Mary Skelton Roberts on the path ahead to create truly welcoming, inclusive public spaces for all.
This Spring, all across this country and all over the world, people took to the streets to call for justice, and to assert that Black lives matter. Their demonstrations carried through the summer and into the fall, and their calls for change have filled our neighborhoods, halls of government, and corporate boardrooms.
Perhaps more than at any other time in our nation’s history, people have recognized that the systems, structures, and spaces that make up our society are set up to benefit some, but to hinder – and even endanger – others.
Last month on Barr’s blog, Kim Szeto of the New England Foundation for the Arts announced new grant programs focused on creating more just, vibrant, and welcoming public spaces. The term of art Kim introduced is, “spatial justice” and it answers the question: who is this space for?
Public art plays a powerful role in shaping the character of public spaces; so does planning and street design – which is why I wanted to join in this conversation Kim opened for us.
Our public spaces reinforce public values about who belongs, who is entitled to feel welcome and safe, and who is made to feel unwelcome, an intruder, or a threat. This explains why a white woman can become so offended that a Black man would ask her to leash her dog as required in a public park. Or why armed vigilantes would feel justified chasing down and murdering a Black jogger in a residential street. Or why the police would suddenly escalate something so trivial as standing in front of a convenience store.
The President of the United States understood the power of place when he militarized the Capital and other cities in response to demonstrators taking to the streets. In D.C., Mayor Muriel Bowser responded by painting “BLACK LIVES MATTER” on 16th Street, which leads directly to the White House. The same phrase is now emblazoned on 5th Avenue in New York City, Washington Street in Boston, and scores of other cities large and small – as a way to reclaim those streets, and to acknowledge the real struggles of Black Americans.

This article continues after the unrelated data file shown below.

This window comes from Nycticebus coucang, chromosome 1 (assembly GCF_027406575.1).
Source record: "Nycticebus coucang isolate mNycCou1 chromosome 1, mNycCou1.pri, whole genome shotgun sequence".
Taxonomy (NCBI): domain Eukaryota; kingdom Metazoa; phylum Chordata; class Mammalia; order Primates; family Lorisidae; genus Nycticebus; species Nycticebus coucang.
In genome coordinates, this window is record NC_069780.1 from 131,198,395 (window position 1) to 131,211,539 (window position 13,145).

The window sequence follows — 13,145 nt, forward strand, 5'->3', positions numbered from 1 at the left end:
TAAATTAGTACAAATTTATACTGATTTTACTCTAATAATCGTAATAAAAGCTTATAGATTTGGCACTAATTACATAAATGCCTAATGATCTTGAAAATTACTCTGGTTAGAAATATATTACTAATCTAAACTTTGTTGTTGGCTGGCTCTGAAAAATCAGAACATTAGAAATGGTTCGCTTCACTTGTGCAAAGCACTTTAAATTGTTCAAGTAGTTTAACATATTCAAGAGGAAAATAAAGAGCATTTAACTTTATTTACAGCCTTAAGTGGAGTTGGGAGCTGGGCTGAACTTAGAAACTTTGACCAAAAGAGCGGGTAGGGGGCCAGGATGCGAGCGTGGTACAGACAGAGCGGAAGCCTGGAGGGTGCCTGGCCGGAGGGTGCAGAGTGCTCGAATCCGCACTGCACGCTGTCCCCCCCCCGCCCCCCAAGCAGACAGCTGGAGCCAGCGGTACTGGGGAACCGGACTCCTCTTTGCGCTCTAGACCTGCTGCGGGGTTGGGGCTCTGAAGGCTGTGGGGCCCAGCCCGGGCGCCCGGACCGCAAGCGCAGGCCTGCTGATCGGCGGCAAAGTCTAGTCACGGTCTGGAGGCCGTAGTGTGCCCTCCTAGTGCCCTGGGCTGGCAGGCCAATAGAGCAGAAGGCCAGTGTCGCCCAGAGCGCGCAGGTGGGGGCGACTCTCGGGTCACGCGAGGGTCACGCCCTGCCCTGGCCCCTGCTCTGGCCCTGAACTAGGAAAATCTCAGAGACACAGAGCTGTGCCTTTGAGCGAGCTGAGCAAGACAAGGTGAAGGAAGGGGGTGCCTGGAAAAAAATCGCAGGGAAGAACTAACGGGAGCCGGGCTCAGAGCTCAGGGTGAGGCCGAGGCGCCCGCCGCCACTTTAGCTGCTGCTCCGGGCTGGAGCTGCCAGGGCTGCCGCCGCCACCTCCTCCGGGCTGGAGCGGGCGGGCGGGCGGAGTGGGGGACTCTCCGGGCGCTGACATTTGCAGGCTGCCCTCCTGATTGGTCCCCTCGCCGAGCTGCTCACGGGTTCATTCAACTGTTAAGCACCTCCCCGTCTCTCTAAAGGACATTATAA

Yet, words alone cannot ensure that all people are welcome in our country, communities, and neighborhoods. Planning shapes what people actually experience. For generations, our approach to planning our communities has codified injustices and segregation. Leading national Black, Indigenous, People of Color (BIPOC) urban planners for years have been drawing attention to the intersection of race and planning. My lived and professional experience as a planner of color has taught me that if we truly want to make spaces more welcoming, they must be designed by and with people of color and other marginalized individuals.
“If we truly want to make spaces more welcoming, they must be designed by and with people of color and other marginalized individuals.”
When I was growing up in Boston, the divisions between neighborhoods were even sharper than they are today. And people knew when they crossed certain dividing lines. This summer, I joined a protest with my daughter, where we marched through Boston’s North End. It brought me back to my days going to high school there, when strangers would pelt me with snowballs as I walked down the street.
As we marched through Christopher Columbus Park and cut across Faneuil Hall, I was reminded how those places and their public artworks symbolize the vastly different histories Bostonians have experienced since the birth of our city. For me, an Afro-Cubana Bostonian, Christopher Columbus and Peter Faneuil Hall are reminders of colonization and enslavement of my people. Our streets can simultaneously contain multiple and seemingly conflicting histories: subjugation or innovation, segregation or opportunity, injustice or equity. Urban planners have a responsibility to create spaces for these fuller truths to exist.
The protest march that day this summer gave me a glimpse into what a truly inclusive Boston could be. As we moved from City Hall, to the South End, and into Roxbury, I knew my city has changed. Each of these neighborhoods now feels physically accessible; old barriers visible and invisible are no more. Each of us, with all of our varying identities – young, old, Black, White, LatinX, queer, or transgender – we were all marching for justice and taking space in our streets.
While there is so much more work to do, Boston has come a mighty long way. For the work ahead, it is worth remembering that, and to recognize our capacity to move with shared purpose and urgency – as we have in response to COVID-19. The path ahead requires all of us – including artists and planners and many more with distinctive contributions to make. And it requires investing in leadership by Black and Brown people to create, and to realize a more inclusive vision for what Boston and other cities can become.